Anthropologists Respond to Gender-Citation Disparity

On December 11, the Chronicle of Higher Ed article “New Data Show Articles by Women Cited Less Frequently” by Megan O’Neil, caused anthropologists, Virginia Dominguez, Matthew Gutmann and Catherina Lutz, to look introspectively at the discipline of anthropology. In the article, O’Neil notes “Research papers and peer-reviewed articles written principally by women are cited less … Continue reading Anthropologists Respond to Gender-Citation Disparity

The Anthropologist’s Guide to the Government Shutdown

Is the government shutdown affecting anthropologists? Absolutely. Many anthropologists work for federal agencies like the the Department of Agriculture, the National Park Service and the Department of Health and Human Services (HHS). These agencies, as well as others, rely on members of our discipline to study, research and provide perspective on how  agency policy affects … Continue reading The Anthropologist’s Guide to the Government Shutdown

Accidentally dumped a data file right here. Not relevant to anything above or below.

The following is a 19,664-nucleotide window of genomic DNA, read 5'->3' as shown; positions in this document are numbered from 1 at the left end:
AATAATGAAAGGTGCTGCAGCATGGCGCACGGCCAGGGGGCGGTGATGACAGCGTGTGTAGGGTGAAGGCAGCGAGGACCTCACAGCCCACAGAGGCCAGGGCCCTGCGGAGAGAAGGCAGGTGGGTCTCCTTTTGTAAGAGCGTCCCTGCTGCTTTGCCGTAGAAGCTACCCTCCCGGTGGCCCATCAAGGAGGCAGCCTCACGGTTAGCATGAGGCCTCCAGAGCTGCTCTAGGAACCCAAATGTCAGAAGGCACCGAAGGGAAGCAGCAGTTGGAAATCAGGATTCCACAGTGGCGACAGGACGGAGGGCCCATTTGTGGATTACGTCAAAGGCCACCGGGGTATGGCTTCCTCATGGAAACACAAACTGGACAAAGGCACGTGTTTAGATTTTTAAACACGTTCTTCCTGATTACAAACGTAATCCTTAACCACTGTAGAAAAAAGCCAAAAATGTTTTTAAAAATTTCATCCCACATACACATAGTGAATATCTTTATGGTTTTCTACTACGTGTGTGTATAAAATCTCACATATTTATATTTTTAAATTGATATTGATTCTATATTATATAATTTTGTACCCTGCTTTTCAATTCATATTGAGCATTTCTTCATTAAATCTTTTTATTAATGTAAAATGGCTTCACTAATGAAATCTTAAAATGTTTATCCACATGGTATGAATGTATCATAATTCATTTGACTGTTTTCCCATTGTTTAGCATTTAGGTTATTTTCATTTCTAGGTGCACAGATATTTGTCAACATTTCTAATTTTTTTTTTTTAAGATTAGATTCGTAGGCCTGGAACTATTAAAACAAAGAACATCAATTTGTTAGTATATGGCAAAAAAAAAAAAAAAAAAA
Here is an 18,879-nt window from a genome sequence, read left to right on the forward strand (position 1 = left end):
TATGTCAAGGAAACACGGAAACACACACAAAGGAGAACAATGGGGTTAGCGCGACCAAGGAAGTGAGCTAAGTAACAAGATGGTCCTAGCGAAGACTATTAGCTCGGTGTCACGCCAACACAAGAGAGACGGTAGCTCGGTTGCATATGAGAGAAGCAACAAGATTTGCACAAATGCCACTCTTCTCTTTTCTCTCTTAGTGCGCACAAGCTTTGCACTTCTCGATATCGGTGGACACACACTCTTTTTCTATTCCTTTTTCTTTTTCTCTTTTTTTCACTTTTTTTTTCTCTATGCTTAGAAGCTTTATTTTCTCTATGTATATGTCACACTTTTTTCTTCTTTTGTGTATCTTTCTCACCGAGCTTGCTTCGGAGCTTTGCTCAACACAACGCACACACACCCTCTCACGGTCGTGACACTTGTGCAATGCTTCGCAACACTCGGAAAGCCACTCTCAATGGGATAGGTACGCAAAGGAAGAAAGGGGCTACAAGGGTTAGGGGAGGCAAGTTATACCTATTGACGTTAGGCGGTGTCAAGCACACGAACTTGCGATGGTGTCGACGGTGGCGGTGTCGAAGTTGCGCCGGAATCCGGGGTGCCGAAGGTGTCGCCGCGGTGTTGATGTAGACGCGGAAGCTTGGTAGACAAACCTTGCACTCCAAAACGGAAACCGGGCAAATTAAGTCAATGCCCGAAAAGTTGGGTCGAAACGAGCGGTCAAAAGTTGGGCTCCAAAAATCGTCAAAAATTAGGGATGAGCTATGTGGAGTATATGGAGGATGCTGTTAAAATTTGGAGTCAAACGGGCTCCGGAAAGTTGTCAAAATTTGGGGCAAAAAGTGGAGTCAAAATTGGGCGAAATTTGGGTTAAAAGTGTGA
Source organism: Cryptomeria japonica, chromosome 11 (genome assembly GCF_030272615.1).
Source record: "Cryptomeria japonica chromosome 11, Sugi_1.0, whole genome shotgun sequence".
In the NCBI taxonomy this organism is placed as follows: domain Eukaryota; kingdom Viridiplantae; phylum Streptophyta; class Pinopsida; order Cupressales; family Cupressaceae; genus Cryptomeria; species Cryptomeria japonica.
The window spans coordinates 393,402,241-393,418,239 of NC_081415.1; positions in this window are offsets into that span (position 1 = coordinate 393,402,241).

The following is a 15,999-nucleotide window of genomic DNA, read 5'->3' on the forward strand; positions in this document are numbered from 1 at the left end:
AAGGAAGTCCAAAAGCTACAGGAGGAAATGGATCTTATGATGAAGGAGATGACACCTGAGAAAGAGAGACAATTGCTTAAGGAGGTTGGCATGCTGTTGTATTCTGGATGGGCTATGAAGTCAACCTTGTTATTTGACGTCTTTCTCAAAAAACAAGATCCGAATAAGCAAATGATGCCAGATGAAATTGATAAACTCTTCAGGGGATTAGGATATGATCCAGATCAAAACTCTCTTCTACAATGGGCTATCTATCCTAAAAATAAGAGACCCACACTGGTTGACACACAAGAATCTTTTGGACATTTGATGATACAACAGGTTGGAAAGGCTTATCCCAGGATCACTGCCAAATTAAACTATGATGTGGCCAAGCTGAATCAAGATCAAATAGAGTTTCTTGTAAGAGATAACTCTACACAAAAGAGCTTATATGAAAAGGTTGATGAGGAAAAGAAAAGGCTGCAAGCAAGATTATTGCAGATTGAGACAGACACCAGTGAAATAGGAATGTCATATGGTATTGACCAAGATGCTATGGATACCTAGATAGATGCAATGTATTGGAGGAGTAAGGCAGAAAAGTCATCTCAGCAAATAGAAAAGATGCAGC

The African Diaspora: Integrating Culture Genomics and History Symposium

The African Diaspora: Integrating Culture Genomics and History Symposium will be held at Baird auditorium, National Museum of Natural History on Thursday September 12, 2013, from 8:00 am to 5:00 pm.  It is organized by the Smithsonian’s National Museum of African American History and Culture, and the National Museum of Natural History, in partnership with … Continue reading The African Diaspora: Integrating Culture Genomics and History Symposium

YouTeach: Films in the Anthropology Classroom

The right film with the right conversation can transform a classroom by illustrating for students what words alone cannot animate. As the fall semester gets underway, I thought I’d round up some of the best lists about teaching anthropological concepts with videos. As S. Elizabeth Bird and Jonathan Godwin compellingly illustrate in their study (AAA members can access the … Continue reading YouTeach: Films in the Anthropology Classroom